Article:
• Finally, even Percy Weasley the perfect Prefect gets a few moments of snark, notably "I hope [Ron's] not in another girls' bathroom" in Chamber of Secrets and "Consider this my notice of resignation" in Deathly Hallows. No wonder so many interactions between our heroes end up degenerating into Snark-to-Snark Combat...
  • Writers Cannot Do Math: Rowling even said that math was not her strongest suit. Solid gold coins are worth about five British pound in The '90s. Silver coins can be bought for 29 pence in Muggle money. The Wizarding World is basically a third-world country.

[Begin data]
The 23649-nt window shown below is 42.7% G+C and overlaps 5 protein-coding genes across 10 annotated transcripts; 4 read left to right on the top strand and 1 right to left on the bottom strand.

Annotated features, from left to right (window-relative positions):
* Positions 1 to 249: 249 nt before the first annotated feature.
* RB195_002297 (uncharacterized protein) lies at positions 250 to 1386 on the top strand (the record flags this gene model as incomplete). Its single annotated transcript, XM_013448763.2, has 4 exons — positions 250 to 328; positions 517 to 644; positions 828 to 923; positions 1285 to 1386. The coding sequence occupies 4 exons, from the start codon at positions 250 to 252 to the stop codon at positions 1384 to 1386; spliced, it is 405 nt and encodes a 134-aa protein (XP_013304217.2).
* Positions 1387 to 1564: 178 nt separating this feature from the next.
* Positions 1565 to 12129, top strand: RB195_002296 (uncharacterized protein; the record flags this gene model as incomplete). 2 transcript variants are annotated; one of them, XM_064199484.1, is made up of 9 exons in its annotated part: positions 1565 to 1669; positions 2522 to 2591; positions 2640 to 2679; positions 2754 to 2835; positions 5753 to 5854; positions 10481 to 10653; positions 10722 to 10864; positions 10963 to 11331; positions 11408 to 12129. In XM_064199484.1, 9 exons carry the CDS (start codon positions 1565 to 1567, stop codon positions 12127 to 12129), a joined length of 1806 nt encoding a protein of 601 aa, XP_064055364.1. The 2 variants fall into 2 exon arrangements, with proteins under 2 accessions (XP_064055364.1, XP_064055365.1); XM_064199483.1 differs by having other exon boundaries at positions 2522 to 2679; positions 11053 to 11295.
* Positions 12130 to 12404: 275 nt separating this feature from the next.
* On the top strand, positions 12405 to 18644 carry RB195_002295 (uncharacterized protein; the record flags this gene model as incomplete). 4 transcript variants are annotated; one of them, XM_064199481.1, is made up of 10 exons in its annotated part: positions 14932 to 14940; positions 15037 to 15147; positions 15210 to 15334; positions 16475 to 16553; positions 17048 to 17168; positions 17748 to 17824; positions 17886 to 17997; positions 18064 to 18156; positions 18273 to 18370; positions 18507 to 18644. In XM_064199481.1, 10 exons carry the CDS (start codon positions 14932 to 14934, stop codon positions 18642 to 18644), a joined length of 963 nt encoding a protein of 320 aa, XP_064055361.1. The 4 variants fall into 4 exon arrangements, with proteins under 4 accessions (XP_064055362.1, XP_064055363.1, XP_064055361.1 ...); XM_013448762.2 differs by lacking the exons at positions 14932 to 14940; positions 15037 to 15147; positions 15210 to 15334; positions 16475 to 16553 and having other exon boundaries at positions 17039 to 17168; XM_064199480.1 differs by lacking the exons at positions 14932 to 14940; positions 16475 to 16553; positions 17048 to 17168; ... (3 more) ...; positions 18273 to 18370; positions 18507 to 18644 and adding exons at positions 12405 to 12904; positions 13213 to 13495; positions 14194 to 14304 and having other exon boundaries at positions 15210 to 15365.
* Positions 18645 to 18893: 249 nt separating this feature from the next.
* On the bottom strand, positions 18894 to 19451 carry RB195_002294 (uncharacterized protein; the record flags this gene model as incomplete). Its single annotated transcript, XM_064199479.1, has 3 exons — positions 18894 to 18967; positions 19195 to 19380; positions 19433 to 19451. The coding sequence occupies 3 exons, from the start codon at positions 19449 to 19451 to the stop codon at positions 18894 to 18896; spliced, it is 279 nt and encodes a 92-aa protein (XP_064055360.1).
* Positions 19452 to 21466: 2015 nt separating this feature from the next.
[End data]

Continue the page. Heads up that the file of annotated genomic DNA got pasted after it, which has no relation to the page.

• Wrong Context Magic: Wizarding magic can be blocked by other wizarding magic, but house-elf magic can only be blocked if the elf's master forbids it. Hence, house-elves can Apparate in Hogwarts where wizards can't. Kreacher was able to Apparate from the cave where Voldemort hid his locket Horcrux, something even Dumbledore couldn't accomplish, simply because Regulus asked him to.

  • The X of Y: Most of the book titles. The Philosopher's Stone and The Deathly Hallows too, in some translations.

  • You Could Have Used Your Powers for Evil: What Voldemort hates about Dumbledore.
  • You Know the One: